All of the articles in this series so far have been about writing and implementing programs in C++. Now we are going to talk about something a little bit different: we will explain a way to robustly handle errors in our program. This is called exception handling: the process of responding to exceptions – anomalous or exceptional conditions requiring special processing – often changing the normal flow of program execution. If there is an error in our program, we do not want it to crash - we want to be able to handle it as elegantly as possible.
In this article we will mention different ways of preventing failure. Some of them are built-in functions and using output as a control mechanism. Some classes have built-in methods used for checking bounds of data structures, break conditions etc. One example of this is the
Stack class we wrote in the last article. The class had these methods:
int empty() const
return t < 0;
int full() const
return t == CAPACITY - 1;
This approach can be viewed as a method of preventing failure, because we are taking into consideration the bounds and capacity of the data structure.
It is also possible to track the flow of your program by viewing the outputs at strategically placed execution points, but C++ provides a more sofisticated method for preventing failure - the exception mechanism.
Simply speaking, an exception is an event responsible for preventing the failure of our program. Data describing the exception can be represented either as a value, or in the form of an object. Exceptions provide a way to transfer control from one part of a program to another. C++ exception handling is built upon three keywords:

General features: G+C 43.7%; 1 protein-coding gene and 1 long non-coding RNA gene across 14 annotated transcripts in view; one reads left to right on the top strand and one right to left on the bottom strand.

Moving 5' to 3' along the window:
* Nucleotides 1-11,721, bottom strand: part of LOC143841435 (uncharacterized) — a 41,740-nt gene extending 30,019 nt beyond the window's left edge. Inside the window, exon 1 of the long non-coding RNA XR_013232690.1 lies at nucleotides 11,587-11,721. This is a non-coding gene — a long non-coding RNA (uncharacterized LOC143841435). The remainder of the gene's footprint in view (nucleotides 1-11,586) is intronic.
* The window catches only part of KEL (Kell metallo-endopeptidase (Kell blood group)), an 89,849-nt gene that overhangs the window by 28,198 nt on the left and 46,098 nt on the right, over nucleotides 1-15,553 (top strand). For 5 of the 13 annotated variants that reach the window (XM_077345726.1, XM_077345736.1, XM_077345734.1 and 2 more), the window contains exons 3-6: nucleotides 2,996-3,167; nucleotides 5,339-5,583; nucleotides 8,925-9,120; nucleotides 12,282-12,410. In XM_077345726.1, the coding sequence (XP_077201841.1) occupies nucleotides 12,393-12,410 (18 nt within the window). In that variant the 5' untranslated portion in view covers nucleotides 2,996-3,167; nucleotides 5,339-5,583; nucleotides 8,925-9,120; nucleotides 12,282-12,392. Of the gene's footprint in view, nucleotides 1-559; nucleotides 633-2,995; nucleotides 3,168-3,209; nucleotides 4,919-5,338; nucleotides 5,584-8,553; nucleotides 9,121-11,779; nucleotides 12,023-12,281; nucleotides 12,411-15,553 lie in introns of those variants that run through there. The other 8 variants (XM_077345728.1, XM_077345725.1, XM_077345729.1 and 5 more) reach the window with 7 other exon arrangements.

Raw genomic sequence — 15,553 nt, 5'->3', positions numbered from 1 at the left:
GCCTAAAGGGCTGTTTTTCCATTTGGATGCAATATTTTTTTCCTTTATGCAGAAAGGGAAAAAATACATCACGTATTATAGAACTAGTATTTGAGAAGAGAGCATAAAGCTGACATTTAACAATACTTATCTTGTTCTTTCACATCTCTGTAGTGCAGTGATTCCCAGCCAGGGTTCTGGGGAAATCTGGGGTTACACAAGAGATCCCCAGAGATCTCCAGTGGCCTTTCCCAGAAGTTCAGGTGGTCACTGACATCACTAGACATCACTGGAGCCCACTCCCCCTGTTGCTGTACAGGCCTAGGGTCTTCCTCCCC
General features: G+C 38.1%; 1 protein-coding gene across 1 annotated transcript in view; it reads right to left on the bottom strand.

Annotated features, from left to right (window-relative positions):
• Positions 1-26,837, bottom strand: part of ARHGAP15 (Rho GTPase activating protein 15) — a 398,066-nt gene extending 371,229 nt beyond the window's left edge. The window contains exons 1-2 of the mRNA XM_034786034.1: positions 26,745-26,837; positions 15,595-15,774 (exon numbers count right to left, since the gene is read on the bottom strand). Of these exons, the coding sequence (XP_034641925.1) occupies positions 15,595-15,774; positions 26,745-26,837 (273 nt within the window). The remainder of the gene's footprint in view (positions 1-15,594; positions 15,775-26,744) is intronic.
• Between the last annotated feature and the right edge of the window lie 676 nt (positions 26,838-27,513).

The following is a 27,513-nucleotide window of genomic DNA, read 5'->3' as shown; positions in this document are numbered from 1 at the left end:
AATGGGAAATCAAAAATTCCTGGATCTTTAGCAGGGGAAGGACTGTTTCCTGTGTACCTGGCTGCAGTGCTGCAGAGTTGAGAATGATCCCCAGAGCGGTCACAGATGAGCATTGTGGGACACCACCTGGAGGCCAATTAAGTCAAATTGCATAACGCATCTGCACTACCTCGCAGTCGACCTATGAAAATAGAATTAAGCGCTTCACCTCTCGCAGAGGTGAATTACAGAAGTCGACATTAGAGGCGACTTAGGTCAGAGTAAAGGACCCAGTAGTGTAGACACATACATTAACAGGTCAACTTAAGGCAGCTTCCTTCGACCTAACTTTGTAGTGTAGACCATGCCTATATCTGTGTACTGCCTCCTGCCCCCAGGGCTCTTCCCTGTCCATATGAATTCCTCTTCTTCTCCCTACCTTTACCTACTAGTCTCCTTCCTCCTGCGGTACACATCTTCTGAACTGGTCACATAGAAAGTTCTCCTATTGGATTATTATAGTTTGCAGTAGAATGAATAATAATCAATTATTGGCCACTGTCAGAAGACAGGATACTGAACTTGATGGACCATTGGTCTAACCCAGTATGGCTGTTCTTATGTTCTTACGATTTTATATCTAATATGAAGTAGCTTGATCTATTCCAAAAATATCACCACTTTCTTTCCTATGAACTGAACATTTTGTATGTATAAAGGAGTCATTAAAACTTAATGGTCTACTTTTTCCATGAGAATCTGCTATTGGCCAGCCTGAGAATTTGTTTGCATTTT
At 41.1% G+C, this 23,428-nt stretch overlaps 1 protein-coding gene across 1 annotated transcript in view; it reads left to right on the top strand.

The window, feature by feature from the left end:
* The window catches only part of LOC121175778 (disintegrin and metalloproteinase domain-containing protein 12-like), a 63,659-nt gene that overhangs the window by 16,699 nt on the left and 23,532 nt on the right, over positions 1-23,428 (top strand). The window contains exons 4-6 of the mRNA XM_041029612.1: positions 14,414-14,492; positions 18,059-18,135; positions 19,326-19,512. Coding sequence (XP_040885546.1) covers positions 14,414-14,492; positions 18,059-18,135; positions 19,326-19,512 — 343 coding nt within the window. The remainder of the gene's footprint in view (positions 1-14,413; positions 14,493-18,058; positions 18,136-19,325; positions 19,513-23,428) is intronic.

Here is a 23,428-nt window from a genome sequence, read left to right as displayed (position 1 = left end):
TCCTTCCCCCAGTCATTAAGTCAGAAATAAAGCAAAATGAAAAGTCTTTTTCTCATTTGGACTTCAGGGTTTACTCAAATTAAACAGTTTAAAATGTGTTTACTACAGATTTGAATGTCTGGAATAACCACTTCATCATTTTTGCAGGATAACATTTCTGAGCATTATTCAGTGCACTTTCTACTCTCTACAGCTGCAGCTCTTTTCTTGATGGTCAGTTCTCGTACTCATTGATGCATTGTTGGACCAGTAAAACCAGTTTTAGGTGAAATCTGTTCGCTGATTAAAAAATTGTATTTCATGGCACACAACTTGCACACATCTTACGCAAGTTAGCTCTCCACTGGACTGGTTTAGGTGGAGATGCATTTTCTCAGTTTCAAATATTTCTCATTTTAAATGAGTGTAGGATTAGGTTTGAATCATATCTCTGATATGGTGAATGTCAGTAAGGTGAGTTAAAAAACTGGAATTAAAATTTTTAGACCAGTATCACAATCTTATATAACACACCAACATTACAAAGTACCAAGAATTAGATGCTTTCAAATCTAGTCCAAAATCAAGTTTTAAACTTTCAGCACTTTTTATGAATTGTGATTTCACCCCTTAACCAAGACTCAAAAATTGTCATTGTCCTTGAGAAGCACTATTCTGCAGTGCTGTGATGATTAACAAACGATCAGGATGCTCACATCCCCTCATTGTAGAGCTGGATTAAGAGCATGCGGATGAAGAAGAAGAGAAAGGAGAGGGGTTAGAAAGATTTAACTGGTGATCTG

throw. When errors occur, the function generating the error can 'throw' an exception (exceptions are simple classes containing the description of the error). Now we are supposed to 'catch' the thrown exception, and to do this, we will use the try-catch mechanism. Unlike the throwing, which usually happens in the body of the function that might cause failure, the try-catch block is used when we are calling such a function. Syntax:
throw MyException("My error message");
/*calling the method somewhere in the code*/
type t = myMethod();
cout << e.errorMessage;
statement catches exceptions that are of the proper type. You can, for example, throw objects of different classes to differentiate between several different exceptions. Y ou can also catch any type of exceptions with the universal handler:
//catches all exceptions
catch block always has to be placed right after the
The real advantage of using exception handling is the fact that, once a catch statement is executed, the program continues to run from the end of the catch. This provides a way to continue running the program without crashing, even though an error has occured.